DC patients unable to use aid-in-dying law as paperwork jams
The following news piece appeared on WUSA9.com on April 6, 2018:
It’s been 14 months since DC passed a law to allow terminally ill patients to take their own lives — and not a single patient has been able to use it.
Frustrated patients complain regulators have tied up doctors in bureaucratic knots. “I can’t get the prescription,” said Mary Klein, who has gone through dozens of rounds of chemo for her ovarian cancer, and has finally given up on treatment. “I don’t know how long I have to live,” said the artist and former journalist. “I would like to use medical aid in dying in the last days of my life.”
Klein had thought her doctors would help. But she says that didn’t work out. “Two physicians who I thought were on board then said they were not.”
The advocacy group Compassion and Choices says of the 11 people who’ve asked about medical aid in dying since DC legalized it, not a single one has been able to get a prescription. “We have people calling us on a regular basis expressing frustration. It’s telling us we have to do something different,” said Compassion and Choices CEO Kim Callinan.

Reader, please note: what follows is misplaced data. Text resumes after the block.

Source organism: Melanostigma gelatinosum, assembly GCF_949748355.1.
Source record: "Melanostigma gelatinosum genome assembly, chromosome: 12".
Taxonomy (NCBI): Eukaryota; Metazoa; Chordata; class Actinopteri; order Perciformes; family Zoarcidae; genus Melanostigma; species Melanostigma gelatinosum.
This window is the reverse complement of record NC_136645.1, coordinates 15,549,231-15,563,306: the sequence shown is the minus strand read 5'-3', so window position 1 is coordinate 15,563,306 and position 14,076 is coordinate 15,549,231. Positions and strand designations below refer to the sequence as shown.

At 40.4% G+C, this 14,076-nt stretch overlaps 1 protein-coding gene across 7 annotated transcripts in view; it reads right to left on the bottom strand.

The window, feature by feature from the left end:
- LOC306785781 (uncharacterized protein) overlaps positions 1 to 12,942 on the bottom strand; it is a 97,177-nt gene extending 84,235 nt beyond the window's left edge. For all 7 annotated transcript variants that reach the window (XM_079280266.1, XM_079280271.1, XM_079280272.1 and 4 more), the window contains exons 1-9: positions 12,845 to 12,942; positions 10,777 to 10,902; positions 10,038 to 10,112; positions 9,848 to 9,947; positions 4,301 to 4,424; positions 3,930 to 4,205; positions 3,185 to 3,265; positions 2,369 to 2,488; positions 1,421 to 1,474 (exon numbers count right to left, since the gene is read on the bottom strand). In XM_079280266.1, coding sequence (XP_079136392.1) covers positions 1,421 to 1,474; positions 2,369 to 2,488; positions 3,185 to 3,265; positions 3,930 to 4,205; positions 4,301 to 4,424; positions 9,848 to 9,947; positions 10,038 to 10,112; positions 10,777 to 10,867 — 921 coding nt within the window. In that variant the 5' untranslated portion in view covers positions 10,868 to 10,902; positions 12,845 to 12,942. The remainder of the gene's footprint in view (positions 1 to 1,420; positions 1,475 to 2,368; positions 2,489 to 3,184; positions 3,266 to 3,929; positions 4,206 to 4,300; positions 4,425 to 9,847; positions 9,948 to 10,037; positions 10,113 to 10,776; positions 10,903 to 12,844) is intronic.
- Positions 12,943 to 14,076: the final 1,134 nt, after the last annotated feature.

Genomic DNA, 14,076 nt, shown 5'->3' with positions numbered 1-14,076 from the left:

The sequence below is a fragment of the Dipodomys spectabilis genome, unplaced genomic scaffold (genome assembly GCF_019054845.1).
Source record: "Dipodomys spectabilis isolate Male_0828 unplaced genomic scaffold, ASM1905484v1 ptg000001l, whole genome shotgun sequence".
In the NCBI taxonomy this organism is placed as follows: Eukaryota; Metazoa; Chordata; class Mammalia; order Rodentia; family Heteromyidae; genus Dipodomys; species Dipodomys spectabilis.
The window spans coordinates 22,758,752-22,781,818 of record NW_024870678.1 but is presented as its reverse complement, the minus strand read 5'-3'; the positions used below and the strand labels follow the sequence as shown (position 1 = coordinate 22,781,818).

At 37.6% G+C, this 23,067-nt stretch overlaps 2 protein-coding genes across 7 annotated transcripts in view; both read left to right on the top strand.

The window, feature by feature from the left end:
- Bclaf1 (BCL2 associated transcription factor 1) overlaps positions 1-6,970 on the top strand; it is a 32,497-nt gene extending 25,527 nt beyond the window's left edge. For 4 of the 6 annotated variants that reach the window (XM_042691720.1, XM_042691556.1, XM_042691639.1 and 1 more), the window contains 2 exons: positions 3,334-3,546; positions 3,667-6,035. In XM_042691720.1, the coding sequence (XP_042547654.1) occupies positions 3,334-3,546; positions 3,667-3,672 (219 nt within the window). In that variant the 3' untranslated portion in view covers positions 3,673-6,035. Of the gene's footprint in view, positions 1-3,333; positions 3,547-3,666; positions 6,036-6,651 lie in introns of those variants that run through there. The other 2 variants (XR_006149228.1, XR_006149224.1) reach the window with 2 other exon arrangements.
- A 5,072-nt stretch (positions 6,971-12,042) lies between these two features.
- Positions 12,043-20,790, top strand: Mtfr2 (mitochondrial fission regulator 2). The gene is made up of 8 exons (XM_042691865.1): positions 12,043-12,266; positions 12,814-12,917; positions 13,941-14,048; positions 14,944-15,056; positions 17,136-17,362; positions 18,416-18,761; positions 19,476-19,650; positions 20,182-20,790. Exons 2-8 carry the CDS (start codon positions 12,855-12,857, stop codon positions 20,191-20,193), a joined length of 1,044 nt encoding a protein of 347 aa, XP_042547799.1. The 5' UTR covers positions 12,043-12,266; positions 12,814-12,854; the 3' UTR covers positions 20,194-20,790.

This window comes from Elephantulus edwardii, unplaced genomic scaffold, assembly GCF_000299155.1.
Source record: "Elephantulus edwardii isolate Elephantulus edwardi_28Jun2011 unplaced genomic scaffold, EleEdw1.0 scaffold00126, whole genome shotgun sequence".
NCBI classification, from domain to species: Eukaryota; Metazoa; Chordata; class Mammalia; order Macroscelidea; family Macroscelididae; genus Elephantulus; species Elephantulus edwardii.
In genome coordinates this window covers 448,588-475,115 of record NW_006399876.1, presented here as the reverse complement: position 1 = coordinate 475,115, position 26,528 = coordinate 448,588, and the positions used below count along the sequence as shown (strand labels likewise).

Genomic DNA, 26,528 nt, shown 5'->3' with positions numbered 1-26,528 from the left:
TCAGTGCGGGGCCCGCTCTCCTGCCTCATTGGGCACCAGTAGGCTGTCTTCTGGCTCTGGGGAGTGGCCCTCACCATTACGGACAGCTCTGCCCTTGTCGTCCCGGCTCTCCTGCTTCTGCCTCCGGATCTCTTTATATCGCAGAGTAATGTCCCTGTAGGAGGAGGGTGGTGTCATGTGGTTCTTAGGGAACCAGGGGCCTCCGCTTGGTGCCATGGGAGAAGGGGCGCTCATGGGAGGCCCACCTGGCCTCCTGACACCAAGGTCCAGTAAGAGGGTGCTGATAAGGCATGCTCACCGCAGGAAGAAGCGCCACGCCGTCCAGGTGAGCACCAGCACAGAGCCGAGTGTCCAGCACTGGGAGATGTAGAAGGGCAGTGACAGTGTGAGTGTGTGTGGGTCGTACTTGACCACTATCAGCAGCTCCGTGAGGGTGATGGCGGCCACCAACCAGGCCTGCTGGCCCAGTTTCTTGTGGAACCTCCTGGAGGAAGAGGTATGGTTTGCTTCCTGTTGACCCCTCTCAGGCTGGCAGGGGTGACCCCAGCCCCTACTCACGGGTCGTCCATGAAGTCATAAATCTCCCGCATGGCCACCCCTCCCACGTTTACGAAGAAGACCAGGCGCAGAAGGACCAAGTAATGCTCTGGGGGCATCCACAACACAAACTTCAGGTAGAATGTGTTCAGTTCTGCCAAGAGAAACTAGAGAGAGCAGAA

Advocates blame the DC Health Department’s requirement that doctors fill out a form and register on the department’s website before writing an end-of-life prescription. The Health Department calls it a streamlined process, but activists say no other jurisdiction that’s approved medical aid-in-dying requires doctors to register beforehand.
But Ed Shanbacker, of the DC Medical Society, said he thinks patients’ difficulty finding prescribers may have more to do with doctors’ ambivalence about helping their patients die than about the paperwork. The Medical Society failed to agree on a position while the bill was before the DC Council, and ended up neither recommending or disapproving of it.
Councilmember Mary Cheh, the driving force behind the DC law, said the Health Department needs to do more outreach and education to doctors about medical aid-in-dying. She said the Health Department budget included more than $100,000 for outreach, and she’s not sure how or if the department spent it.
As for Mary Klein, she said that when the suffering becomes unbearable, she wants to be able to choose when to die, peacefully, at home, with her loved ones nearby.”I’m dying. I’m going to die of this cancer. It’s not suicide. Its the cancer that’s killing me.”
A Health Department spokesman says two doctors in the city have registered for the Death with Dignity program. But because of privacy rules, there is no way for Mary Klein to find out who they are.